Shirts and shorts are still required
WASHINGTON, D.C. -- The Transportation Security Administration (TSA) has announced that passengers may now decide for themselves whether or not to remove their shoes before going through airport metal detectors. (The agency still requests that passengers not remove their shirts or underwear.)
The decision comes after dozens of screeners and thousands of passengers complained to the TSA that they felt light-headed, nauseous, and even slightly psychotomimetic while working at or waiting near the passenger screening areas of airports.
After an extensive investigation over the past several months, the TSA determined that the source of the complaints could be attributed to a seasonal increase in Plantar Effluvium Disorder (PED), or as it's commonly known in airports, "stinky feet." As a consequence, the TSA has made the doffing of shoes optional during passenger screening.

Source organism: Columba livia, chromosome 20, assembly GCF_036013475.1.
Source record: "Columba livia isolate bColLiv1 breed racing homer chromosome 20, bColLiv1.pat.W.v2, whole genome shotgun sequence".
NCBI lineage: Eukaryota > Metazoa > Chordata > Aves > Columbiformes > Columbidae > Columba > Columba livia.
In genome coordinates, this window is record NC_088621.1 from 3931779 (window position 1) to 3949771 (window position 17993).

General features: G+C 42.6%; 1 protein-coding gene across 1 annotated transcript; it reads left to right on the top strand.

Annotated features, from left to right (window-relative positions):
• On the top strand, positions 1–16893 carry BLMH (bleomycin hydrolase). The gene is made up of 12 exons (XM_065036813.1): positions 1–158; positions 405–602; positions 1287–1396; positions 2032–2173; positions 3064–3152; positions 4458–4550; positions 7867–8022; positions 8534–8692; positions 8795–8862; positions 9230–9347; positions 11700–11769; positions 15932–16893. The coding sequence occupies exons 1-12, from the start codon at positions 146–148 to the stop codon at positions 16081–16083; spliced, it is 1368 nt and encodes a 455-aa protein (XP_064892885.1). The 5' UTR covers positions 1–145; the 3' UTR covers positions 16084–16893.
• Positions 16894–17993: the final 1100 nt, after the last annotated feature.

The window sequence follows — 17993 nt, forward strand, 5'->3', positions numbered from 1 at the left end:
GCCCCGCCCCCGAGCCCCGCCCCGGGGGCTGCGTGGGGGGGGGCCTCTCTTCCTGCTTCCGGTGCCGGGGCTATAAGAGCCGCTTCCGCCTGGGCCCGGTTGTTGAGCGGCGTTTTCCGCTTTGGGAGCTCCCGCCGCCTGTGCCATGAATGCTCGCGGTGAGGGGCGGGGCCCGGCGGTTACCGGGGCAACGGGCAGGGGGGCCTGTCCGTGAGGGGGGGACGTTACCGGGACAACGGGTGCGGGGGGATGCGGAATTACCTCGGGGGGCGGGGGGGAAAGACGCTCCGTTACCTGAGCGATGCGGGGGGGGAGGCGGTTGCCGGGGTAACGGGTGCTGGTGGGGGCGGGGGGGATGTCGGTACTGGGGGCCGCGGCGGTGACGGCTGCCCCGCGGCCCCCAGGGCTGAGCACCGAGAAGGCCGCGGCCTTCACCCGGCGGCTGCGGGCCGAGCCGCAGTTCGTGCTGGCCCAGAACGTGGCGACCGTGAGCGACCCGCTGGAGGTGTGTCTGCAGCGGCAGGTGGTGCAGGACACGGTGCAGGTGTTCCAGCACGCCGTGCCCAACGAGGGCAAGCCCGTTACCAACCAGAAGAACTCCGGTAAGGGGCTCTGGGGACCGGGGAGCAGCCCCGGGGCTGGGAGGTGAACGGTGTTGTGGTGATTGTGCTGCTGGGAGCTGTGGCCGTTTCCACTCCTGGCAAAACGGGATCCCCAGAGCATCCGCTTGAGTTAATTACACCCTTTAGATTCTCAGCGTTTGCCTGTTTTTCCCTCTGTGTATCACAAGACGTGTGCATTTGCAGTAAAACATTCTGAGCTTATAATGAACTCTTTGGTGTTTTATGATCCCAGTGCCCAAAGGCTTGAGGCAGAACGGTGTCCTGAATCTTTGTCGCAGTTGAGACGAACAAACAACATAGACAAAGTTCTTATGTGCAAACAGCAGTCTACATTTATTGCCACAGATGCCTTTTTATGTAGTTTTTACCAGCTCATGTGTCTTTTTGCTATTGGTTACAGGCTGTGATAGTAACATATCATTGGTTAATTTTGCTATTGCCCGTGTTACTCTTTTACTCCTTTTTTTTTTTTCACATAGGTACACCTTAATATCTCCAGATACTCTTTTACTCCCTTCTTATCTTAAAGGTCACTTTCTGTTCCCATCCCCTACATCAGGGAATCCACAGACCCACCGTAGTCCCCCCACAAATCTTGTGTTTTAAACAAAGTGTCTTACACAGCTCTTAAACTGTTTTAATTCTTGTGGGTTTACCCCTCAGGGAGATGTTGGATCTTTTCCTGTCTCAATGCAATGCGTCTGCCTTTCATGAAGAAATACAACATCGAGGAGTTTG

[Interestingly, the TSA found that politicians have never suffered from PED. Apparently this is due to the frequent bathing of their feet by the peculiar practice of putting them in their own mouths. -- Ed.]
The TSA also announced that it will launch an advertising campaign to encourage passengers to clean their feet, wash their socks, and air out their shoes at least a few days before traveling to help prevent the spread of PED. The campaign, called Forestall Offending Other Travelers—or FOOT—will begin "airing" on major television networks next month.
Seeing this move from the TSA as an opportunity, Richard Reed has begun to market a shoe deodorant formulated specifically for airline travelers. Reed is an entrepreneur from Chagrin Falls, OH, who made a fortune selling "Richard Reed's No Nose Bleeds" for flyers with problematic whiffers.
Marketing executives, however, believe that Reed, who already has a strike against him with his infamously homonymous name, will have a difficult time getting flyers to shell out $12.95 for what he is calling "Richard Reed's Shoe Balm."